How's Your Credit?
Choosing a lender isn't the first step in becoming a homeowner. The content of your wallet begins the home buying process. Putting back your money for a down payment is great, but if you don't have an acceptable credit score to reinforce it, you could end up renting longer than you expected in Pleasant Garden, North Carolina until your FICO score is acceptable.
A FICO score is a review of your years of credit history based on an instrument developed by Fair Isaac and Company. Most people usually have a score of 600, but scores range from 300 to 850. Job loss has been common in the last few years, but FICO scores aren't necessarily adjusted "on a curve." A low score is just that and often means you can't get credit extended to you in the form of a mortgage loan. Some of the pieces in summing up your FICO score are:
- Credit Inquiries — Do you have too many open accounts?
- Types of Credit — Do you have a healthy mix of credit cards and loans?
- Payment History — How many months do you make late payments?
- Credit to Debt Ratio — How much do you owe versus your available credit?
Lenders want to be positive that giving you a loan isn't a risk for them. Your FICO score gives lenders a view of what type of borrower you'd be based solely on your credit history. You'll need a score of at least 740 to get a acceptable interest rate. You'll still qualify for a loan with a lower score, but the interest paid over time could be more than double the amount of someone with a near perfect FICO score.
Staying on top of your FICO score is the best way to ease into purchasing a home. Call us at 336-442-7653 and we can help you get on the right track to the home of your dreams.
There are methods to increase your score. Improving your FICO score takes time. It can be hard to make a significant change in your FICO score with quick fixes, but your score can improve in a few years by monitoring your credit report and by wisely using credit. The most important thing is to know your FICO score. Here are some ways you can improve your credit score:
- Don't let your cards get dusty. Whether you're just getting started with credit, or if you've got older cards, use your cards so that your accounts maintain an active status. But, make sure you pay them off in no more than two or three payments.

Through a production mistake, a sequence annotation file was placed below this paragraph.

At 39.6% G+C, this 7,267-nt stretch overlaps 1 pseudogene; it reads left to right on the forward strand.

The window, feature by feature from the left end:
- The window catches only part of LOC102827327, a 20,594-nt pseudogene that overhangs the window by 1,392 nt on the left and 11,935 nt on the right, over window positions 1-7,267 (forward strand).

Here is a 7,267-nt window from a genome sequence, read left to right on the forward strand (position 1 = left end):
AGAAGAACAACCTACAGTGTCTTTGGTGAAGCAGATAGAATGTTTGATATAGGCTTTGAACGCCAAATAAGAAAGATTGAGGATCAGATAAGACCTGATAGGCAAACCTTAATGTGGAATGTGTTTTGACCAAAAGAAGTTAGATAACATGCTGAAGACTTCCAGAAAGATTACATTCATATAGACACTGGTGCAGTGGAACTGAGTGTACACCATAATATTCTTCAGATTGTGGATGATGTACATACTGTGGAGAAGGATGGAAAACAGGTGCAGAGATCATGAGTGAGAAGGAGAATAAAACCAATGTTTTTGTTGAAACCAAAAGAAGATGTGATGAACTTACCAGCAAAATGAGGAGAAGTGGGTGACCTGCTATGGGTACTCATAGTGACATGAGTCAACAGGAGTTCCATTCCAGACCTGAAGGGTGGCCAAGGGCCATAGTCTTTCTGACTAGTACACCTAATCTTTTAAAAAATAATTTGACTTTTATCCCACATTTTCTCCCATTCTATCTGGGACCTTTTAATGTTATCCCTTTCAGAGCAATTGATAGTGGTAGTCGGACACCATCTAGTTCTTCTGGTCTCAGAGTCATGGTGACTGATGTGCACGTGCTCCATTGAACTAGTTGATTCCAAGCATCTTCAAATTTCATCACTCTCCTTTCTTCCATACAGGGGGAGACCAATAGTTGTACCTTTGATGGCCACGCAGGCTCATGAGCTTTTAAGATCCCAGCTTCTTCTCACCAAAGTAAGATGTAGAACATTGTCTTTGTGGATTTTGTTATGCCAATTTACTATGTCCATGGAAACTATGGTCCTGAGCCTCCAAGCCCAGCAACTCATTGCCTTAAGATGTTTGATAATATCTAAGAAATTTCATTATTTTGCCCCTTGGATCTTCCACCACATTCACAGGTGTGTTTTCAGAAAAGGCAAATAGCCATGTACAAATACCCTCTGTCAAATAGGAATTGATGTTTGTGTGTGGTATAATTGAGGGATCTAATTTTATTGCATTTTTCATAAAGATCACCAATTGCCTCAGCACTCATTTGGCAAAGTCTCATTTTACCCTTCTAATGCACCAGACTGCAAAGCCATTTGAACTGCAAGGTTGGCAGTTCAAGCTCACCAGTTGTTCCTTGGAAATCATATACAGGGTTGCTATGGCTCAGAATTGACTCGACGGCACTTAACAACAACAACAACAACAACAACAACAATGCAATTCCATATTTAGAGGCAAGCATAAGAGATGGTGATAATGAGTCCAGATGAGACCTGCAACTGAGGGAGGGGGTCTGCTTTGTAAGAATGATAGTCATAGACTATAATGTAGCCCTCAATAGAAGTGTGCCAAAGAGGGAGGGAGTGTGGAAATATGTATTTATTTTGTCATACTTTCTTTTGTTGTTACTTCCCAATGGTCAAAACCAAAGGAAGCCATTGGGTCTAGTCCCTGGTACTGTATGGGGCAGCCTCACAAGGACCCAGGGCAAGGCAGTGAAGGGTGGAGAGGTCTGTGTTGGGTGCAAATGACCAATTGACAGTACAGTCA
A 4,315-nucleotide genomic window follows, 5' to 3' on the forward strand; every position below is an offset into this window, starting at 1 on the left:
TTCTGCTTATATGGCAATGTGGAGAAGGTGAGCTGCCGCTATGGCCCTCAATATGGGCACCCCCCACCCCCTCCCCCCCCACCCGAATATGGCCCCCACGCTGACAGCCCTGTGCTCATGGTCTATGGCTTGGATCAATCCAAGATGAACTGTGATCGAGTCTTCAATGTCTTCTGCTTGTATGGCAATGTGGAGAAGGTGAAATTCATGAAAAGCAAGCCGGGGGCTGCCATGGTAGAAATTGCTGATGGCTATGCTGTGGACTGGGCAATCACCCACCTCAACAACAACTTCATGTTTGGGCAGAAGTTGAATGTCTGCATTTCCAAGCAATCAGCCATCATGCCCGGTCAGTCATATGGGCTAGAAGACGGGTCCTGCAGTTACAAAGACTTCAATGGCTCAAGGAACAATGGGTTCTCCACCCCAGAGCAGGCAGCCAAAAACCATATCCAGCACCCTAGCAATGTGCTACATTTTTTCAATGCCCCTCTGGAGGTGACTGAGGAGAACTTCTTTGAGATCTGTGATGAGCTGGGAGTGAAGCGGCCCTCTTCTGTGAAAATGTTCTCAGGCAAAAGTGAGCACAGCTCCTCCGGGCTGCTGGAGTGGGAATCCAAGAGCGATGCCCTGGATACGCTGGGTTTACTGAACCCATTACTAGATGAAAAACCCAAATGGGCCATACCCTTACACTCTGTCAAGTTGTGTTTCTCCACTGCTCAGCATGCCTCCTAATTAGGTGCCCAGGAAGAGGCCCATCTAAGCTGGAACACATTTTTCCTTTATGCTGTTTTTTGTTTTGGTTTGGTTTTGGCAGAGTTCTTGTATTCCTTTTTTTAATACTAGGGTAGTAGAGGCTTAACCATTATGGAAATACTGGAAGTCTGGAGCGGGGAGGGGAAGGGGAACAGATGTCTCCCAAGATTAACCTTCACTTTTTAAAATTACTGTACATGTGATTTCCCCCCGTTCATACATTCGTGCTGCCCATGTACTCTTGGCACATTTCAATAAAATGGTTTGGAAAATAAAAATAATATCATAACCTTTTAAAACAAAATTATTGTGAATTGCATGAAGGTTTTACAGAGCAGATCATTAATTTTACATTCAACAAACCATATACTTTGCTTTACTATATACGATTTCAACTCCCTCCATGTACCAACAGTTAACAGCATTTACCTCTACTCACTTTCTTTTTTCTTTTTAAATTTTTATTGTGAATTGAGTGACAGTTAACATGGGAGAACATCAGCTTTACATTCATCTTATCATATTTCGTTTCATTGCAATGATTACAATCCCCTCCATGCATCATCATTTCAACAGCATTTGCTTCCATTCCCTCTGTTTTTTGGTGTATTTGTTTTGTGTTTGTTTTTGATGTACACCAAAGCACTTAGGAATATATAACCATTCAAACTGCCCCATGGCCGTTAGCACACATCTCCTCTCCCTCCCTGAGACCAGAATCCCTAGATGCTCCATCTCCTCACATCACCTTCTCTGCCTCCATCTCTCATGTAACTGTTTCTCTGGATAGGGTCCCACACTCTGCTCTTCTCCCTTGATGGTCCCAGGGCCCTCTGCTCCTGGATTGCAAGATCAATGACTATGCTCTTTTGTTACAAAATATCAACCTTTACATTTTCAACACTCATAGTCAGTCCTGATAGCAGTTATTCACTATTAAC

- Stay on top of payments. How often you're late with payments greatly affects your credit score. It's where people who have recently experienced job loss see the biggest dip in their credit score. Yes, it takes longer to restore your credit this way, but it's the most reliable way to show that you're responsible enough to make payments to a lender.
- Correct your credit report. If you discover mistakes on your credit report, write to the bureau requesting that the item be removed. If you have a common name or the same name as a family member, you'll want to give extra care to make sure the activity reported is correct.
- Spread your debt around. At first, this doesn't seem like a good idea. But, you want to avoid of having one card that is holding the maximum and have your remaining cards at a zero balance. It's better to have each of your cards at an even balance than to have all of your debt sitting on a single card.
- Apply for gas station cards or department store credit. For those who have non-existent credit or below average credit, store credit cards and gas credit cards are ways to begin your credit history, increase your spending limits and stay on top of your payments, which will raise your FICO score. You should always beware of holding a large balance for too long because these types of cards traditionally have a surprisingly high interest rate.
Now that you're more informed about credit reporting, you'll be able to successfully take the first steps to homeownership, and that is improving your FICO score. Know that when it's time to apply for a loan to purchase a house, you'll want to keep your credit inquiries within a two-week window to avoid adverse effects on your credit score. With the help of The ALLREALTY Group, the loan process can be a stress-free experience so you, too, can become a homeowner.
Learn more about FICO scores at myFICO.com, Fair Isaac's informational site and review your credit history for free at annualcreditreport.com. And, for a small payment, you can get your FICO score from each bureau on their websites: equifax.com, experian.com and transunion.com.